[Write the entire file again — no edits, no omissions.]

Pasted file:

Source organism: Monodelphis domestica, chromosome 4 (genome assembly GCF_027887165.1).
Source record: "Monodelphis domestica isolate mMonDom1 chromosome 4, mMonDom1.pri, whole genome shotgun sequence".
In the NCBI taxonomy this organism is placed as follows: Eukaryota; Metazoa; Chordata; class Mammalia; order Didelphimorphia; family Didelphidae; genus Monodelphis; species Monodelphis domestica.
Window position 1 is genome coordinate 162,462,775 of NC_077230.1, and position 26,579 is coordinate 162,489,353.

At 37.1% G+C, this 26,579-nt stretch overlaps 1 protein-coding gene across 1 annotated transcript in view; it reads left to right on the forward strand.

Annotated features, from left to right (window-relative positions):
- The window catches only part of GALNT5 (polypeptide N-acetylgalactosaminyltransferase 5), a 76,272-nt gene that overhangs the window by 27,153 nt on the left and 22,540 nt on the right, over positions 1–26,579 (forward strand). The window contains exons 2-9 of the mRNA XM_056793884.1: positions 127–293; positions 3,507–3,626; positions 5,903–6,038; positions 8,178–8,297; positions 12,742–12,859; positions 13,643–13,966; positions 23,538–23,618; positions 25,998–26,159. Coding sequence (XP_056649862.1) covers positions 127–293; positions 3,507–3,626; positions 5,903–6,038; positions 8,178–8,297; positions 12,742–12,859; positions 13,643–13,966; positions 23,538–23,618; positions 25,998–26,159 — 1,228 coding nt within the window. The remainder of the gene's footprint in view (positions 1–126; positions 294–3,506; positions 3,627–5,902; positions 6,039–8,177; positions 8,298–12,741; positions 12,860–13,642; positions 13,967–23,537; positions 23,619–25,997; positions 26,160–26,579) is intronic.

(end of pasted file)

Source organism: Monodelphis domestica, chromosome 4 (genome assembly GCF_027887165.1).
Source record: "Monodelphis domestica isolate mMonDom1 chromosome 4, mMonDom1.pri, whole genome shotgun sequence".
In the NCBI taxonomy this organism is placed as follows: Eukaryota; Metazoa; Chordata; class Mammalia; order Didelphimorphia; family Didelphidae; genus Monodelphis; species Monodelphis domestica.
Window position 1 is genome coordinate 162,462,775 of NC_077230.1, and position 26,579 is coordinate 162,489,353.

At 37.1% G+C, this 26,579-nt stretch overlaps 1 protein-coding gene across 1 annotated transcript in view; it reads left to right on the forward strand.

Annotated features, from left to right (window-relative positions):
- The window catches only part of GALNT5 (polypeptide N-acetylgalactosaminyltransferase 5), a 76,272-nt gene that overhangs the window by 27,153 nt on the left and 22,540 nt on the right, over positions 1–26,579 (forward strand). The window contains exons 2-9 of the mRNA XM_056793884.1: positions 127–293; positions 3,507–3,626; positions 5,903–6,038; positions 8,178–8,297; positions 12,742–12,859; positions 13,643–13,966; positions 23,538–23,618; positions 25,998–26,159. Coding sequence (XP_056649862.1) covers positions 127–293; positions 3,507–3,626; positions 5,903–6,038; positions 8,178–8,297; positions 12,742–12,859; positions 13,643–13,966; positions 23,538–23,618; positions 25,998–26,159 — 1,228 coding nt within the window. The remainder of the gene's footprint in view (positions 1–126; positions 294–3,506; positions 3,627–5,902; positions 6,039–8,177; positions 8,298–12,741; positions 12,860–13,642; positions 13,967–23,537; positions 23,619–25,997; positions 26,160–26,579) is intronic.